noun \ˌkr-ē-ˈä-grə-fē\

: the art or job of deciding how dancers will move in a performance; also : the movements that are done by dancers in a performance

plural cho·re·og·ra·phies

Full Definition of CHOREOGRAPHY

:  the art of symbolically representing dancing
a :  the composition and arrangement of dances especially for ballet
b :  a composition created by this art
:  something resembling choreography <a snail-paced choreography of delicate high diplomacy — Wolfgang Saxon>
cho·reo·graph·ic \ˌkr-ē-ə-ˈgra-fik\ adjective
cho·reo·graph·i·cal·ly \-fi-k(ə-)lē\ adverb


  1. He has an interest in choreography.
  2. a show with excellent choreography


French chorégraphie, from Greek choreia + French -graphie -graphy
First Known Use: circa 1789

Other Dance Terms

attitude, honor, saltatory, sashay, taw


noun    (Concise Encyclopedia)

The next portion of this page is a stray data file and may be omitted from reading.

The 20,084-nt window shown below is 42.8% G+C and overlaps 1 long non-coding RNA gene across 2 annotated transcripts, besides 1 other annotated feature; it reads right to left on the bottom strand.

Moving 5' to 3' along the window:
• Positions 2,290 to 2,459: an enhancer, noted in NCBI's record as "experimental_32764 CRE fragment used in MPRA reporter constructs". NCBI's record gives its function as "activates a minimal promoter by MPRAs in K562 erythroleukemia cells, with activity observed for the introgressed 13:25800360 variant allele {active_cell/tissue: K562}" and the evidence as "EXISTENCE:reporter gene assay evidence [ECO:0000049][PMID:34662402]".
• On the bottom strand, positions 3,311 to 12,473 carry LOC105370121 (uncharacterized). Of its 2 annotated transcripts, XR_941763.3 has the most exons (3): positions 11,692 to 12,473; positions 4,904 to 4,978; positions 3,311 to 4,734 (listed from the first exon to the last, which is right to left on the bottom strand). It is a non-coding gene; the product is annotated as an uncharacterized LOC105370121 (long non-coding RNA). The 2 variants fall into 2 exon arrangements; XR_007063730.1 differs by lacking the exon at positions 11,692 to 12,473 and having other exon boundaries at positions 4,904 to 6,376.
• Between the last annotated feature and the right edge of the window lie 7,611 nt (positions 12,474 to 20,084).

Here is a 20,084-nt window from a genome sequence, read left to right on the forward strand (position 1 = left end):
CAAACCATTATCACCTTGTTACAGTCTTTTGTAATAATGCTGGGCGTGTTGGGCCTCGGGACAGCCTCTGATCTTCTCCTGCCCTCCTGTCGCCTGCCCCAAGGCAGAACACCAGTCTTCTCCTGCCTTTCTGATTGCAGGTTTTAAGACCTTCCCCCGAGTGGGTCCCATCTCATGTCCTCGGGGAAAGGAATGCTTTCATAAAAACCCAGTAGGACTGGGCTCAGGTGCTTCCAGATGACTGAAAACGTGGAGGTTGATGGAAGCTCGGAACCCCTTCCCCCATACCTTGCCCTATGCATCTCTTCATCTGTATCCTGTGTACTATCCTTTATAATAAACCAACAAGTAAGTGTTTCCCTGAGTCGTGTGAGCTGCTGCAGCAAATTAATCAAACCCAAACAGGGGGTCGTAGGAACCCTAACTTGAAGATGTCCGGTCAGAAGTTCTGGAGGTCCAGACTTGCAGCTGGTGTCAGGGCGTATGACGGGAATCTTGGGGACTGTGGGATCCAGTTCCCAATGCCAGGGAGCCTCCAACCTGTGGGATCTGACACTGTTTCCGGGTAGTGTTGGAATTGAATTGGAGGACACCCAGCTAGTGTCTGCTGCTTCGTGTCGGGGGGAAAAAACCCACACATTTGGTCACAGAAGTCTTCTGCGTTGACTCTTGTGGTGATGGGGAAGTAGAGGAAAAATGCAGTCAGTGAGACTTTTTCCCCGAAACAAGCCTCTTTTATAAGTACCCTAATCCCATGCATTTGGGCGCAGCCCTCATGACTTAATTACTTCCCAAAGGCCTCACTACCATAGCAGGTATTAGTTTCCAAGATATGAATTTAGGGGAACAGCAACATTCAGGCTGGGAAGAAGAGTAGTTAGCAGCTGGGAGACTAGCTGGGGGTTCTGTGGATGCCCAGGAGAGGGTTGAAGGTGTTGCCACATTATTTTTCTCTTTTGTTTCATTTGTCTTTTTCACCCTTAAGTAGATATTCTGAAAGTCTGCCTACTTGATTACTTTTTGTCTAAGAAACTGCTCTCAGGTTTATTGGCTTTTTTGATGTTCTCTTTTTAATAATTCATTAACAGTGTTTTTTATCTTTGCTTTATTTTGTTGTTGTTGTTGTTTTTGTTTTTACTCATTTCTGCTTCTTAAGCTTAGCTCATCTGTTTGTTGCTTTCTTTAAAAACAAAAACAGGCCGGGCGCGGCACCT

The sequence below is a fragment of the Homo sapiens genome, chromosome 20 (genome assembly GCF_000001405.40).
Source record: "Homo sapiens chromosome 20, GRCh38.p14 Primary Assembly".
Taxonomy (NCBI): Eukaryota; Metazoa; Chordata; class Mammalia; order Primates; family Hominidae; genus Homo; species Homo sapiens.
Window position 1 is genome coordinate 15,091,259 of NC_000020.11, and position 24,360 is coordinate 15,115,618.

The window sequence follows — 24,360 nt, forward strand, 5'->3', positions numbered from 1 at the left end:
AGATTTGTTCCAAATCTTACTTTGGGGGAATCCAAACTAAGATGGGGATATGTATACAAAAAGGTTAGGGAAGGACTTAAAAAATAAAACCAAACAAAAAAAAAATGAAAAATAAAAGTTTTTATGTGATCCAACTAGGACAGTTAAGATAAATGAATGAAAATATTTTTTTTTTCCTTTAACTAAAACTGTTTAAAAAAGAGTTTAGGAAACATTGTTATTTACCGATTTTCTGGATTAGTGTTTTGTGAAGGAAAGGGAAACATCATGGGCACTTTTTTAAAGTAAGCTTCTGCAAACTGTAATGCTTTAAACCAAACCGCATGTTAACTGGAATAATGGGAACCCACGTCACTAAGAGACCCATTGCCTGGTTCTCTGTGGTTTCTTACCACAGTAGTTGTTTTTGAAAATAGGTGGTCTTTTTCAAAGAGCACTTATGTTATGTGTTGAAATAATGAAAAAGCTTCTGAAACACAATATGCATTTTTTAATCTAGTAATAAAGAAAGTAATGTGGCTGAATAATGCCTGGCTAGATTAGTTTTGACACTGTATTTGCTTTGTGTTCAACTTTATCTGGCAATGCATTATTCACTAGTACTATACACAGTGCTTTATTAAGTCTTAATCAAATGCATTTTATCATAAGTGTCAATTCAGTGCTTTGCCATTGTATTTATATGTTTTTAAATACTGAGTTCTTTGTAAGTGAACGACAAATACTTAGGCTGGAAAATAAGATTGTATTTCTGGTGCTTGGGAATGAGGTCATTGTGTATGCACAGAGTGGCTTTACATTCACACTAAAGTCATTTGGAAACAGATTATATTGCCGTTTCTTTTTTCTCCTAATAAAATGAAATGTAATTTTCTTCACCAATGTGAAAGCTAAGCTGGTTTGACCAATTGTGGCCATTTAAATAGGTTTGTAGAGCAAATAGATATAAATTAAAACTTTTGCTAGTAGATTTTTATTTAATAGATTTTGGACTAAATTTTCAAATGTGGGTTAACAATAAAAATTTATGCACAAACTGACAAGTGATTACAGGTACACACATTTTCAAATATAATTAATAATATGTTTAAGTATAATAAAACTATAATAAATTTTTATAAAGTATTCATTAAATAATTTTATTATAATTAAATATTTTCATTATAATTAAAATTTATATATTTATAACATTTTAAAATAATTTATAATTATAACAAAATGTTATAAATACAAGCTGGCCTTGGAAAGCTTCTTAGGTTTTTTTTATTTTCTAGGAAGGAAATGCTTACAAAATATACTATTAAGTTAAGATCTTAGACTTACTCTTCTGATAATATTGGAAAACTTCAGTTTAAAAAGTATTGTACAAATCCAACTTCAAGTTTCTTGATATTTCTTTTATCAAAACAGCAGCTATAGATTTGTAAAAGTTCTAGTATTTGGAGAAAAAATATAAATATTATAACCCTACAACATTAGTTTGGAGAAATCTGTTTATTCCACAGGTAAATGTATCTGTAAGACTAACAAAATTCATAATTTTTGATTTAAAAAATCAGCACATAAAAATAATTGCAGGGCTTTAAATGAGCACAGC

Art of creating and arranging dances. The word is derived from the Greek for “dance” and “write,” reflecting its early meaning as a written record of dances. By the 19th century the term was used mainly for the creation of dances, and the written record became known as dance notation. In the 16th century dance masters at the French court arranged their social dances into specific patterns. In the 17th century such dances became more complex and were performed as theatrical ballets by trained professionals. In the late 18th century Jean-Georges Noverre and Gasparo Angiolini introduced choreography that combined expressive mime and dance steps to produce the dramatic ballet. This was further developed in 19th-century Romantic ballets by Marius Petipa, Jules Perrot, and August Bournonville. Radical change in the 20th century began with choreographers of the Ballets Russes, including Michel Fokine and Léonide Massine, and continued with George Balanchine, Martha Graham, Frederick Ashton, Jerome Robbins, Merce Cunningham, and Twyla Tharp. See also Alvin Ailey; Agnes de Mille; Serge Lifar; Bronislava Nijinska; Salvatore Viganò.


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